Aminoglycoside Toxicity

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The aminoglycosides are amongst the most well-known nephrotoxic drugs. Yet due to their efficacy against many organisms, they are amongst the most common antibiotics used. The next time your nephrology service goes toe-to-toe with the infectious disease service in the ongoing battle as to whether or not a patient with CKD should get gentamicin, you can arm yourself with these factoids regarding the mechanism of aminoglycoside toxicity:

Aminoglycosides are a potent tubular toxin; the reduction in GFR which results is therefore thought to be an indirect effect on the glomerulus. The predominant sites of aminoglycoside toxicity are the S1 & S2 segments of the proximal tubule. Aminoglycosides are filtered by the glomerulus, and once concentrated in the urine in these segments occurs, they are known to bind to phospholipids, followed by internalization within the cell via megalin. Once inside the proximal tubular cell, they they are concentrated within lysosomes and cause a stereotypical disorganization of the lysosomes termed “myeloid bodies.”

The myeloid bodies are a sign that the tubular cells are functioning poorly, and as a result there is decreased tubular function often manifesting as K, Mg, Ca, PO4, and glucose wasting–almost like a “Fanconi’s Syndrome” picture. Overt necrosis of the tubular epithelial cells can also occur, resulting in ATN. Stereotypically, aminoglycoside toxicity results in non-oliguric renal failure which more often than not recovers (after a few weeks) once the drug is withdrawn.

From a pharmacokinetics standpoint, the toxicity of aminoglycosides correlates best with the peak concentration of the drug. Interestingly, in common clinical practice the drug is dosed based on following aminoglycoside trough levels…


  1. What about giving gentamycin in a patient with AKI who is completely anuric (blood culture positive for klebsiella sensitive only to gentamycin)? This patient has dialysis every day and the drug is given after dialysis(140mg once daily). In this case that the GFR is practically zero do you think that is possible for the gentamycin to make toxic levels in the PCT lumen and to deteriorate the AKI? In my opinion no-but i would like yours .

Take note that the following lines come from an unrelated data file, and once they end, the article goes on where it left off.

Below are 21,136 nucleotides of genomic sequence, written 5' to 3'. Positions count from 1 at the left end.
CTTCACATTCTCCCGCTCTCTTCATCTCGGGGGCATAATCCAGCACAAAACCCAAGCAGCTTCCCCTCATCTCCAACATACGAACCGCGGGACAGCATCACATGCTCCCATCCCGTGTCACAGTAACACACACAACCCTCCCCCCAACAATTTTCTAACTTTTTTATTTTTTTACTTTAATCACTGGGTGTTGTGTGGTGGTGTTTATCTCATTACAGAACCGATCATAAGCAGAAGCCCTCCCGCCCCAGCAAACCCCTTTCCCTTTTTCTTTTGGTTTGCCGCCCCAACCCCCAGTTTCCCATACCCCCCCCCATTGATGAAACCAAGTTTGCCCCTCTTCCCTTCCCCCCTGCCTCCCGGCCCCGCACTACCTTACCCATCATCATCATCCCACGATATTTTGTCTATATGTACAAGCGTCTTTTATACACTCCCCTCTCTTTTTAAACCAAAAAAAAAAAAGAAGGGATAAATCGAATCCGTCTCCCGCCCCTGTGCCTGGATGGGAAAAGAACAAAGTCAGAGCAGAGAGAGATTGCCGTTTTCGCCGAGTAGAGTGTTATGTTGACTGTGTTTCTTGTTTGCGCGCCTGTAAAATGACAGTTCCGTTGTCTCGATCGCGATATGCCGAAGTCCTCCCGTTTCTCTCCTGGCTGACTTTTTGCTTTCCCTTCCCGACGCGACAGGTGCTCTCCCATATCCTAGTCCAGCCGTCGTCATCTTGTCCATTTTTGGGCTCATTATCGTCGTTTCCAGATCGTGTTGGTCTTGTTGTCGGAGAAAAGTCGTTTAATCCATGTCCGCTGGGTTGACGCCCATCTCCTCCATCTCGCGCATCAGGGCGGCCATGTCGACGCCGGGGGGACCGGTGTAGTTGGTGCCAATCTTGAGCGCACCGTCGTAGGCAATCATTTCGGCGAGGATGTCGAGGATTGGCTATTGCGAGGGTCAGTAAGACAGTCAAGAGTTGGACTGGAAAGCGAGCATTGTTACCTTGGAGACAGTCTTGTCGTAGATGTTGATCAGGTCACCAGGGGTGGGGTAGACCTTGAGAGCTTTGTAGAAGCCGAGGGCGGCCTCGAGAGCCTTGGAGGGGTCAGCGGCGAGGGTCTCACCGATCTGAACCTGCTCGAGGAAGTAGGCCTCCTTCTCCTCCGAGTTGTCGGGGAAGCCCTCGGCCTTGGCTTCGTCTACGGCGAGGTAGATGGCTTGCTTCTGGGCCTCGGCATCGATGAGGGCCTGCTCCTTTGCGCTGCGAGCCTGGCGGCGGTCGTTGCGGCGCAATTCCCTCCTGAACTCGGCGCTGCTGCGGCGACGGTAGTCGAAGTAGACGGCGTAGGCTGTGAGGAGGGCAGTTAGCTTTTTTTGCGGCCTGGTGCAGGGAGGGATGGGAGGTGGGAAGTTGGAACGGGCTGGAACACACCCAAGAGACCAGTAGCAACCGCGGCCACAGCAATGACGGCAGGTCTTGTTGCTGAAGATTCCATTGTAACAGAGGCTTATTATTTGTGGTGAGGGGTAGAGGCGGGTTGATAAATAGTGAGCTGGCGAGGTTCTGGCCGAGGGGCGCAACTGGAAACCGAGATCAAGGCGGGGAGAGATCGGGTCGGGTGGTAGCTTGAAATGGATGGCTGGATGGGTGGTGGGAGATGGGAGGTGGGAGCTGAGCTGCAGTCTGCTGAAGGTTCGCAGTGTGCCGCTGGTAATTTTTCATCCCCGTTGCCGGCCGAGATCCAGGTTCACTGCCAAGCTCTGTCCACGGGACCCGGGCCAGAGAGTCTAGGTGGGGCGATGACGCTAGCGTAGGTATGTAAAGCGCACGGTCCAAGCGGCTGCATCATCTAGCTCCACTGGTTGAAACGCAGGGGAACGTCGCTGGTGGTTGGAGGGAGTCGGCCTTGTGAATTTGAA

2. Once daily dose made possible to reduce drug exposure, monitoring both peak and trough levels at the beginning of treatment and then trough levels only.
    The main cause of toxicity is maintaining high plasma levels for long time. The shape of AUC is the most important determinant in drug toxicity.

  3. Is that not trough level which is associated with toxicity? Peak level are associated with bactericidal activity.

  4. In my opinion, once daily dose with accurate monitoring of drug levels should be considered relatively safe.

    Whenever indicated, I use to administer a single empyrical aminoglycoside dose as suggested by Kirkpatrick (Br J Clin Pharmacol).
    After 24 h, I look at the aminoglycoside trough levels. At second administration, the drug is dosed using a simple software for pharmacocinetic model (for example, JPKD which is free online). Then, trough levels are closely monitored to make any change in drug dose.

    With an appropriate fluid administration, I administered such a treatment even in pts with a marked reduction in GFR (CKD stage 4, 5) without evidence of significant toxicity.

  5. Just to add to Tariq's comment. If I remember correctly the mechanism behind Bartter's syndrome from aminoglycoside toxicity is due to the activation of the calcium sensing receptor in the basolateral side of the thick ascending limb.


  6. Aminoglycosides has been associated wtih ACQUIRED BARTER SYNDROME – causing metabolic alkalosis – along with calcium and Mg wasting.

  7. od dose is better than bd dose in preventing drug toxicity

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